Tuesday, November 01, 2005

Pluto a Planet again? Is anything a planet?

So, if Pluto really has three moons does it increase its stature in the "is it really a planet?" game?

My sense is "yes", but then I am in the liberal "of course Pluto is a planet" camp... but then I'm in good company on that one. Phbt.

See here and here

More seriously, it is clear that the IAU will be re-visiting the definition of planet soon.
And for mostly impure motives (hint: changing the definition so that a planet is only something orbiting a main-sequence star is not going to help anyone convince the Academy that they should get the Nobel prize. Chasing the wrong variable, as I understand how the process works).

This is going to be a bad and nasty process. On the other hand, the community does need to decide whether to go with a traditional, and possibly inconsistent, phenomenological definition; or to go with a consistent physical definition that may be undecidable for any given object.
It is somewhat aesthetically objectionable that under the current definition, a perfectly nice planet, like the Earth, would cease to be a planet if we were to be inadvertently ejected into interstellar space. The Earth as a sub-substellar object just doesn't sound right just because there is some accident of orbital mechanics.


WGESP IAU definition

The Berkeley definition

Note the "stellar remnant" variant. Under one definition, when the Sun exits the AGB phase, the planets cease to be planets, even though they were planets for 9-10 Gyrs. But if a planet is ejected through dynamical instability at any point, it ceases to be a planet under either definition.

On the other hand, no one seems to want a low mass object formed in isolation to be a planet; even if it quacks like a planet. And phenomenologicall it'd be impossible for the foreseeable future to untangle the dynamical history of free floating planet-like objects.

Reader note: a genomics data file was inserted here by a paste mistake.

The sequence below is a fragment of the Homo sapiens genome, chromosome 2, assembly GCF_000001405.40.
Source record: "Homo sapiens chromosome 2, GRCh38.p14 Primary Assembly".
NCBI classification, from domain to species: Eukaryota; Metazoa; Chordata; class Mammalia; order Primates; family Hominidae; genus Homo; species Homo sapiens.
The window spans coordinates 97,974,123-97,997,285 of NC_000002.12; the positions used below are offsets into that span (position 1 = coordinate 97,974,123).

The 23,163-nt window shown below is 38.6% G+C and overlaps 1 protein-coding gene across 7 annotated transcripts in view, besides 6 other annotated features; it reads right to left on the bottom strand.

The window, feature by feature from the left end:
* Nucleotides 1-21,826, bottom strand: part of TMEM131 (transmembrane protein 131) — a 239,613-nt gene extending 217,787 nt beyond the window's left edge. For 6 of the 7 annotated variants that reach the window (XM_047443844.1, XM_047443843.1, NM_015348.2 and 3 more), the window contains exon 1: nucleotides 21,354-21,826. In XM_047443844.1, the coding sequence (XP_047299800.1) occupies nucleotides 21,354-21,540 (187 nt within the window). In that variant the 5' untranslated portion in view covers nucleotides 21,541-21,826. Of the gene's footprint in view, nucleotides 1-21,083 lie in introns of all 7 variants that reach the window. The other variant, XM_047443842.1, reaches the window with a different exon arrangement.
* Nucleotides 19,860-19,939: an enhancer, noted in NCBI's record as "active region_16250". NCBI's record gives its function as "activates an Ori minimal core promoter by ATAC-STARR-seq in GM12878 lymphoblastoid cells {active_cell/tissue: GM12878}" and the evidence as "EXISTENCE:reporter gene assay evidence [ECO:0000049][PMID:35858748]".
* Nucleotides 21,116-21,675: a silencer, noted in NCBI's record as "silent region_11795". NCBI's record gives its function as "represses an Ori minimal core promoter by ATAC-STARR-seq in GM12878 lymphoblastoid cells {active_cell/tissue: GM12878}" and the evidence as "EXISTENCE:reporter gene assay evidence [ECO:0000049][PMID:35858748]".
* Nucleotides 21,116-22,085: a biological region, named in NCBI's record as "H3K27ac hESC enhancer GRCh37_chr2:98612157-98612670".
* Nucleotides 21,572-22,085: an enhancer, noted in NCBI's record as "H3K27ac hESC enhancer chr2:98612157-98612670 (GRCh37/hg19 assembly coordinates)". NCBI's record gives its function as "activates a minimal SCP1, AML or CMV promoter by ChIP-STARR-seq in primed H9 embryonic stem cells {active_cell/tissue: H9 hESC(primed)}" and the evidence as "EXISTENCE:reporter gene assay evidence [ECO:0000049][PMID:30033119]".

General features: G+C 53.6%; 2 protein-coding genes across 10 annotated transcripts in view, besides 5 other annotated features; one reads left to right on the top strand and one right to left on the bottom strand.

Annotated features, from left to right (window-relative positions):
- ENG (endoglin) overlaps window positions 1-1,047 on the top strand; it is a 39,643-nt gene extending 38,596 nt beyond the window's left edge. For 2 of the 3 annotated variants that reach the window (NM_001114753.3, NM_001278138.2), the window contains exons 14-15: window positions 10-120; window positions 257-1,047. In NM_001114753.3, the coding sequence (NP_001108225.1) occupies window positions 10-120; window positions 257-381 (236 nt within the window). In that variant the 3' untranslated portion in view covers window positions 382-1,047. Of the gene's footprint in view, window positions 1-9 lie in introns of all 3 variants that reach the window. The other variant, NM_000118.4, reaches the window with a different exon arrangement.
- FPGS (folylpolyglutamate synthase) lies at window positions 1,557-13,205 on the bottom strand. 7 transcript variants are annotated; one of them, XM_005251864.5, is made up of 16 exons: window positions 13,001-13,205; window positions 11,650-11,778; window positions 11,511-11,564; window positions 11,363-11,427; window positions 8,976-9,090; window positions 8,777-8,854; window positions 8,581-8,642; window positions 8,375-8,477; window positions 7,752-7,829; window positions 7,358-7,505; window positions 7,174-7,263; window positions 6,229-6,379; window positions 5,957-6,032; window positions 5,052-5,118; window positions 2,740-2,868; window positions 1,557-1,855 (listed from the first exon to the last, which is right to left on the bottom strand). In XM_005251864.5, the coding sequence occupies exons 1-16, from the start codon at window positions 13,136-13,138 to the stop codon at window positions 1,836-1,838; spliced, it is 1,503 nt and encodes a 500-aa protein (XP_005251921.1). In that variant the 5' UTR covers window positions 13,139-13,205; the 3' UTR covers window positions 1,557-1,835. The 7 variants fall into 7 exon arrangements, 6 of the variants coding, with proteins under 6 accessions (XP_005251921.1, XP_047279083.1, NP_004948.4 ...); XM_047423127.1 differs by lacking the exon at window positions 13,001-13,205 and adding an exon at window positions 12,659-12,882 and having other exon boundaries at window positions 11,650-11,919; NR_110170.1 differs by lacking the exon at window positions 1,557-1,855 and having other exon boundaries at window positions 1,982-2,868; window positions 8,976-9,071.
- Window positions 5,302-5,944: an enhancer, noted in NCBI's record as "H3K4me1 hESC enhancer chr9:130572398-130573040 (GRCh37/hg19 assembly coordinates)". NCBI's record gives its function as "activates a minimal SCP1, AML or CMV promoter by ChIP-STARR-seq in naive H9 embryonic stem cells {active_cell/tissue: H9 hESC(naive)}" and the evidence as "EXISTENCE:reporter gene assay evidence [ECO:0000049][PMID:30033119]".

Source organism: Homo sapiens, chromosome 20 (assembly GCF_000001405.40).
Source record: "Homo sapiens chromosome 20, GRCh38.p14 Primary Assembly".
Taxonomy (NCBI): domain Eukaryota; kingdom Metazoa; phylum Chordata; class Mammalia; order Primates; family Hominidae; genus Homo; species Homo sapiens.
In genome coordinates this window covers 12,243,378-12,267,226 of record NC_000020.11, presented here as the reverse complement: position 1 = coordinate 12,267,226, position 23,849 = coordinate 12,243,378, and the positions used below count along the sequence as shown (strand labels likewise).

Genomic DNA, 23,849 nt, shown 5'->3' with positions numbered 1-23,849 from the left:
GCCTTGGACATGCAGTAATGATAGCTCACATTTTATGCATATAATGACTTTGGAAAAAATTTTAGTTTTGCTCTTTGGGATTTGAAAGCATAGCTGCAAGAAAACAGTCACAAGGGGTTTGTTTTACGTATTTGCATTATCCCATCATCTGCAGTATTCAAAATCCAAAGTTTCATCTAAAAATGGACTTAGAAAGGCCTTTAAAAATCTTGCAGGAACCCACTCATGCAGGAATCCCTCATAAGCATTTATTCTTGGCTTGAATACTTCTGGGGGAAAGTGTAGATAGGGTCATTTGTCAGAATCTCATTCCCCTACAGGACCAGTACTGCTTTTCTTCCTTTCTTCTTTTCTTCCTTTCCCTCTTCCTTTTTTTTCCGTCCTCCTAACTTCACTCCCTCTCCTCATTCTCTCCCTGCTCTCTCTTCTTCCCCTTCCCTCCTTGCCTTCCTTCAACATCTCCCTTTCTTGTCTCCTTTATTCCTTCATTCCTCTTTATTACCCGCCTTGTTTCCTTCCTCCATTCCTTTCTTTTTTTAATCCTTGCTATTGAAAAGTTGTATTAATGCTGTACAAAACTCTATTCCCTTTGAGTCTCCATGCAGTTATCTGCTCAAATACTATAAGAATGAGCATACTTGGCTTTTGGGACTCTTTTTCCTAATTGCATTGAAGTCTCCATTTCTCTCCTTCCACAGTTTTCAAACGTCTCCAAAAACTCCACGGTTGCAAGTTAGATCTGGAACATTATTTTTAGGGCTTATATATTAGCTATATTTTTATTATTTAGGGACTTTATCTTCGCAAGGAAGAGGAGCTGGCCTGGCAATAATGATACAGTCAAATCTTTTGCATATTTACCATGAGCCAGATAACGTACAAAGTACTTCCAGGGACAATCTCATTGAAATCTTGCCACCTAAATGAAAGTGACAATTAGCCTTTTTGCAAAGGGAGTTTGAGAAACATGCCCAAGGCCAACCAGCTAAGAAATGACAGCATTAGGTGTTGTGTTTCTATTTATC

Double bah.


Blogger Adam Solomon said...

Bah, what a debate. I think me, Kelle, and a couple of her undergrads had this debate/discussion at some point over the summer. I wonder if it's best to simply consider Pluto a planet for the cultural significance, leave it as the exception to the rule simply because it is Pluto, and then say that no KBOs (unless we find something really strange, in the future) are planets?

The problem is that, at least as I see it, you can't make Pluto a planet without either introducing arbitrary, Pluto-specific borders, or without significantly increasing the number of planets in our solar system, and even looking beyond just science, I think we have to examine the cultural significance of what a planet is. Who was it that said that the term planet no longer belongs to astronomers?

Way back in the beginning of the 19th century, when Piazzi first discovered Ceres, it was considered a planet, and then we found Pallas, and Juno, and added them to the list, and by the time we found Vesta in 1807 (correct me if I'm getting my asteroid order wrong, BTW!), we realized all these "planets" in the exact same orbital region of the solar system might best be classified as something else. Now imagine if Pallas wasn't discovered one year after Ceres, but seventy. And suddenly we had an influx of objects in a similar region. When our knowledge of the asteroid belt was beginning to cement, none of the new "planets" had achieved any cultural significance and as such it wasn't too tough to just demote them all.

Now we try this with Pluto, and what happens? Simply view the Kuiper Belt as a modified and further-out version of the asteroid belt. The methods we devise to keep Pluto as the only (or one of only a couple) KBO planet seem far too arbitrary. Setting some sort of radius, or saying it must have at least this many moons/companions, etc. If Pluto is a planet, then if all or most of the rest of them aren't, I don't think that's very sound science, unless you make Pluto some kind of explicit exception.

BTW... Was wondering if you saw this, and what you thought? Professional opinion...:)

9:30 PM  
Blogger Adam Solomon said...

By the way, as for the other bit you mention, the upper limit of planetary mass and the "accident" of orbital mechanics, whether something's a planet or a tiny brown dwarf, is a pretty interesting debate (coming from the brown dwarf guy here :) ). Is there really a formative difference between the two, and if so, is it at all visible observationally? The impression I was under was that planets formed from circumstellar disks and that stars/BDs formed from gravitational collapse, which should give a fundamental difference between the two, and eliminate any dependency on orbital mechanics for the definition of a planet--make a free-floating planet a planet nonetheless.

I mean, at a point you get to extremes. How is Mercury supposed to be considered a tiny brown dwarf? There's a definite distinction between the two, and I'd imagine it would have to do with the formation, but maybe there are problems with that idea...I don't know...

9:35 PM  

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